Feb 25, 2022 3 Min READ

FBA vs FBM: How to Serve Each Customer

Carrie Weinberg

Carrie has been a product marketer in the B2B SaaS space for 5 years. Having worked in the environmental, data and analytics, and 3PL industries, she is skilled at condensing complex information into relatable language, especially for small- to mid-sized businesses. At 3PL Central, she is responsible for working closely with the product and customer success teams to support product launches, enable sales, and ensure a seamless customer experience. She advocates for clients by applying a pragmatic marketing approach, identifying market problems and helping companies solve them with impactful messaging and valuable content. Carrie has a Bachelor's degree in Marketing, a Certification in Business Analytics, and is currently pursuing her MBA.

3 Min READ
FBA vs FBM: How to Serve Each Customer


Amazon aims to be the most customer-centric company on Earth. This means delivering goods to customers around the globe with industry-defining speed and ease. For many traditional brick-and-mortar and ecommerce sellers, the rise of Amazon means intense competition. For third-party logistics (3PL) providers, however, Amazon’s success translates to new opportunities. Many 3PLs have been able to capitalize on Amazon’s ecommerce domination by providing FBA prep or FBM services. What does this mean?

What are FBA and FBM?

Fulfillment by Amazon (FBA) means that products from an Amazon storefront are shipped by Amazon from one of their warehouses. FBA prep services can include receiving, inspection, labeling, assembly, storage, replenishment, and more. A 3PL providing FBA prep services can then send the product to Amazon to be picked, packed, and shipped to the end consumer. Fulfillment by Merchant (FBM) means that the seller is responsible for managing the Amazon store, as well as handling all aspects of storage and order fulfillment. Many merchants employ a 3PL to assist with this process.

What’s the Difference Between FBA and FBM?

If you are interested in providing FBA prep or FBM services or have a client who is trying to choose between the two, there are a couple of important considerations that should be considered when choosing a strategy.

First, the costs and fees associated with each differ. FBM sellers only pay the costs and fees charged to sell through Amazon. Pro Amazon sellers may pay a reasonable monthly subscription fee. The professional selling plan gives the seller access to inventory tools, feeds, and reports not available to individual sellers. Individual sellers don’t pay a subscription fee but are charged about a dollar per unit sold. Return on investment may vary depending on the volume sold, which brings us to our second consideration: sales strategy. FBM may be well-suited to businesses with small quantities of products, small businesses, and companies with limited inventory supplies.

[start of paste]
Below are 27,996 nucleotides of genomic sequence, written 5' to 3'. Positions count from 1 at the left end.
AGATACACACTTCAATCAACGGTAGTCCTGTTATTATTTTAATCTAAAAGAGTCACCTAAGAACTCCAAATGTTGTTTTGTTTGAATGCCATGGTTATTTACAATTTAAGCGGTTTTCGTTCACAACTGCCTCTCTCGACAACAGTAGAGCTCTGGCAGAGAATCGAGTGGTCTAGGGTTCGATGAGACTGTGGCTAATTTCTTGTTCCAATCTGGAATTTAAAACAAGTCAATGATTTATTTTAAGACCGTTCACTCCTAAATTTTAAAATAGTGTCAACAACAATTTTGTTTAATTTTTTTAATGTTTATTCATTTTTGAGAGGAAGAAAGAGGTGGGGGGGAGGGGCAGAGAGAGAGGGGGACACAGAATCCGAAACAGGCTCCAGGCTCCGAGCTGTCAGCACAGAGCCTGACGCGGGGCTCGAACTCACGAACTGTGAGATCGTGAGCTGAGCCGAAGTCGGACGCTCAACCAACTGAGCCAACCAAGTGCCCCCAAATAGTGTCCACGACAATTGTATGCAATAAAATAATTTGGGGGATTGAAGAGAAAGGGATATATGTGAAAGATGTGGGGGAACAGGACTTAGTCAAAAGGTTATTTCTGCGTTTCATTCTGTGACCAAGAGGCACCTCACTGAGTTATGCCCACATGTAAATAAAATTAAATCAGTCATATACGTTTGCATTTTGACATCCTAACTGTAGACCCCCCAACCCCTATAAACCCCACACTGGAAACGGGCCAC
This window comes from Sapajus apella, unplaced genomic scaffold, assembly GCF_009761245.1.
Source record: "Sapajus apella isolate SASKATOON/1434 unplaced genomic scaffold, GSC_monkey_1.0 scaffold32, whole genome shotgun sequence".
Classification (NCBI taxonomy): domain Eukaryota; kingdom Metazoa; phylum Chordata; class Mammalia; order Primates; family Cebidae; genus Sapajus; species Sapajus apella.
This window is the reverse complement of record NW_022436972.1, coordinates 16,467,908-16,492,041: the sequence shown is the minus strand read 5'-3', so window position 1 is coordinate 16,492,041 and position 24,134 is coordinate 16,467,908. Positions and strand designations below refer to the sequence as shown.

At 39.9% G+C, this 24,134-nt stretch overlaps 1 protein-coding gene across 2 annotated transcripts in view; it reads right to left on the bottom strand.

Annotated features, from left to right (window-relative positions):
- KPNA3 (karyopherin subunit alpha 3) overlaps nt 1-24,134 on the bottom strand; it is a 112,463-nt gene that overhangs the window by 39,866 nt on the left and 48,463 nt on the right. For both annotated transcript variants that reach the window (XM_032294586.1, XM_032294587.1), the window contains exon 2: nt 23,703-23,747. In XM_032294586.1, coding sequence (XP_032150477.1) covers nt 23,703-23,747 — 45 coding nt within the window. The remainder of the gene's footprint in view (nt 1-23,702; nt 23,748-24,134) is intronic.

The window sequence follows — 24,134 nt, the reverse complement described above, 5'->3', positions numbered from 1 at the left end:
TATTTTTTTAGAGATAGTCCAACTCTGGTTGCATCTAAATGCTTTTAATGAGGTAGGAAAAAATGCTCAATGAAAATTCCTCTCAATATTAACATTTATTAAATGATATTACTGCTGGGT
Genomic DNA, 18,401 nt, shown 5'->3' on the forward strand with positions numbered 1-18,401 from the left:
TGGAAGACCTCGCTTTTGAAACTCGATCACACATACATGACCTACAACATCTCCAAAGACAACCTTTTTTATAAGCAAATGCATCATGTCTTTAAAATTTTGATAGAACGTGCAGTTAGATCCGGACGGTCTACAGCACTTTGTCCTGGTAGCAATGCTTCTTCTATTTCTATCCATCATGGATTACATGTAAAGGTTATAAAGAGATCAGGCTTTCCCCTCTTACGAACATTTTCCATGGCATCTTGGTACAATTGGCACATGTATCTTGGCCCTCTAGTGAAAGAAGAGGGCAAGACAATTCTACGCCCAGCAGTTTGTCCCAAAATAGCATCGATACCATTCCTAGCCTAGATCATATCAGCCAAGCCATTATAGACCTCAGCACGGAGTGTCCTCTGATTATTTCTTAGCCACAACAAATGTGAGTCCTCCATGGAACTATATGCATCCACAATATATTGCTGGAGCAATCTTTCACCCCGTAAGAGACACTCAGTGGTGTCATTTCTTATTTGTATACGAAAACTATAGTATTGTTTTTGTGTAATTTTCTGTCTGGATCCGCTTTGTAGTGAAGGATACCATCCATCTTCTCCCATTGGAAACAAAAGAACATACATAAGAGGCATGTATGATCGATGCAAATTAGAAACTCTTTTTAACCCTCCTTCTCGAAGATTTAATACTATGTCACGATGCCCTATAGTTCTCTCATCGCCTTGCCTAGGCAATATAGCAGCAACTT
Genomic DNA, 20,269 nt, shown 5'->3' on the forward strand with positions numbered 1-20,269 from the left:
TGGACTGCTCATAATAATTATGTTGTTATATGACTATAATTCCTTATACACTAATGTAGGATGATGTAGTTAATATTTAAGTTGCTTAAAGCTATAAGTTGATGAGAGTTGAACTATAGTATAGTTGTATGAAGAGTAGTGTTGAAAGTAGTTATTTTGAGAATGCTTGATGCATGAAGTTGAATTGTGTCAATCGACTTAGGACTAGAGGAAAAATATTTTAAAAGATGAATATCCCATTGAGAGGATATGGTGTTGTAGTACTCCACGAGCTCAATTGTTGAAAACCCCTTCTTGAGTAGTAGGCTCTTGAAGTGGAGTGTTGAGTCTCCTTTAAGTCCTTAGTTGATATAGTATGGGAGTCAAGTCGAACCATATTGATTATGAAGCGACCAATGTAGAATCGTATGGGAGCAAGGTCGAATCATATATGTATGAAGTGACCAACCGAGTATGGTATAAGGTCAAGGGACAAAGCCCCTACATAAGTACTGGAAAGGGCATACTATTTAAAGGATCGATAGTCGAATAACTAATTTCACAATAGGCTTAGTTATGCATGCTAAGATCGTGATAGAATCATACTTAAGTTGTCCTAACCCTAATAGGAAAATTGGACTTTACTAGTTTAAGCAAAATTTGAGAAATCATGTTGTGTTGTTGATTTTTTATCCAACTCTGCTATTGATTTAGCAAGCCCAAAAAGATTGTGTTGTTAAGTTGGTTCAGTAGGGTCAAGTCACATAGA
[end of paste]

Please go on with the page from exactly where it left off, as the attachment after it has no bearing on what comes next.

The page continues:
Costs and fees for FBA are more complex. In addition to the seller fees, there are fees for order fulfillment, storage, removal, returns processing, overages, and unplanned service. These fees can vary based on number of sales channels, product category, and length of storage time. However, small to medium-size companies that move a large volume of product, have many kinds of products, or have customers over a wide geographic range may find that the fees associated with FBA selling can be worth it in terms of better customer service and fast and efficient fulfillment.

Benefits of FBA

FBA products automatically sell as Prime since Amazon has full control over their shipping and fulfillment process. This means that FBA products receive Amazon’s famous two-day or next-day shipping treatment and the customer satisfaction that comes with it. Furthermore, this means that FBA sellers gain the advantage of Amazon Prime’s brand recognition and customer base.

Benefits of FBM

In signing up for FBA benefits, sellers also give up control over the fulfillment process. FBM customers, however, retain complete control over consumer relationships, quality, and service. They also have greater control over specialty kitting and assembly, as well as the shipping and handling of oversized, special care, or fragile products.

What does FBA and FBM mean for 3PLs?

The benefits of each of these options can serve as selling points for whichever route you choose. Particularly for servicing FBM customers, offering special care for specialty items, plus high-quality shipping and fulfillment, may serve to help them avoid hefty FBA fees and retain more control over their business. Remaining in close contact and providing white glove customer service can give them many of the same benefits of FBA without having to comply with Amazon’s rules and allow them a greater return on investment. A warehouse management system (WMS) such as Extensiv 3PL Warehouse Manager can help provide transparency to these customers automatically in terms of order fulfillment and stock status.

Servicing customers with FBA prep means providing value-added services to brands who typically ship large volumes of product. You can help them avoid some storage fees by serving as an in-between space for their product. In addition, you can provide them with greater personal attention and attention to detail when it comes to receiving and inspection of their product. You can also provide kitting and assembly to their specifications, ensuring that the product is ready for the consumer by the time it gets to the Amazon warehouse.

To learn more about how ecommerce and omnichannel are providing new fulfillment opportunities for 3PLs, check out our annual State of the Industry report.

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